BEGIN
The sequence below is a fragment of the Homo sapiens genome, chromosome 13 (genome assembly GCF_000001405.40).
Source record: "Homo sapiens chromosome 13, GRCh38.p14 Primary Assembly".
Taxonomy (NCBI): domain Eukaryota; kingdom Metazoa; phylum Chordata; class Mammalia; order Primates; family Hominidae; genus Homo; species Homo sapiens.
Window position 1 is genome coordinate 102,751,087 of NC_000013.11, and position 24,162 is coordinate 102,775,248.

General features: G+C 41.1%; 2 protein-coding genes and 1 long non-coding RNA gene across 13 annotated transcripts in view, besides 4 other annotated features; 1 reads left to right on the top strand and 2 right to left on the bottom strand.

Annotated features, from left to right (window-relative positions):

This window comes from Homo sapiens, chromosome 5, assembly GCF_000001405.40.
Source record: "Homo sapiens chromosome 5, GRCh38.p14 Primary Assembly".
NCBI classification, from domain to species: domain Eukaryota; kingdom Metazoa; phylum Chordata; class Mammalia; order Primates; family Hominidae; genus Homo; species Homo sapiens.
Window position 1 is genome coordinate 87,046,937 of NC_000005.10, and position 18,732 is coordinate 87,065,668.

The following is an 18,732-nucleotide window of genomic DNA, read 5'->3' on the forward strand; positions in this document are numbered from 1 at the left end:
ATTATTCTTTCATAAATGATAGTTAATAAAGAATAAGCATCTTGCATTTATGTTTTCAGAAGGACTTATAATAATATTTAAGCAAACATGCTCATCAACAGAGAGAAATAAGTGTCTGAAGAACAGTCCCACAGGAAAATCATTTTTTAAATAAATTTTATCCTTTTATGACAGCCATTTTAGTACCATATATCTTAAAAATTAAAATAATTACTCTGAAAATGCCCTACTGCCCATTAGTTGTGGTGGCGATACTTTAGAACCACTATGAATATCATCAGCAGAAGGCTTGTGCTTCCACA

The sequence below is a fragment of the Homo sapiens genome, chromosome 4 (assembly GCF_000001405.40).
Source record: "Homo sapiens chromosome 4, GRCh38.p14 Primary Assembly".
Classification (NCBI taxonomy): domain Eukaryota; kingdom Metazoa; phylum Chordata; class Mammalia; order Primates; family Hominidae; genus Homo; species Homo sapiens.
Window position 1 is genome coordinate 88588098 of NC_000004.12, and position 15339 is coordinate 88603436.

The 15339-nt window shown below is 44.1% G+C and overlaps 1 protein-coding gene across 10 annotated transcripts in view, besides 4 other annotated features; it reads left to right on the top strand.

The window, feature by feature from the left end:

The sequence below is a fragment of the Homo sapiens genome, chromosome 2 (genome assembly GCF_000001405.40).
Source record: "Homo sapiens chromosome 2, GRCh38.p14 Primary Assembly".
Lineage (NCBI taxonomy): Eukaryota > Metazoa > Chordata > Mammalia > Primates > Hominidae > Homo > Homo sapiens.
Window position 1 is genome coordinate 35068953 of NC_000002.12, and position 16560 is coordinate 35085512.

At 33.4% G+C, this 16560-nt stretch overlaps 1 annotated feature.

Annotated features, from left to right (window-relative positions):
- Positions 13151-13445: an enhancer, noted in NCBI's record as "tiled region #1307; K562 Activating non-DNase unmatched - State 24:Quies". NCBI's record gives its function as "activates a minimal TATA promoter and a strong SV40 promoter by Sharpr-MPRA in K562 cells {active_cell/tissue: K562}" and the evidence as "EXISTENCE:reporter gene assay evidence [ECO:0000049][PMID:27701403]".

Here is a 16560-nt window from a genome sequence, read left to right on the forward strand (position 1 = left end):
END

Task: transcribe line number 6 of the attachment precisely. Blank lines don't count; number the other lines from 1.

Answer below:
Annotated features, from left to right (window-relative positions):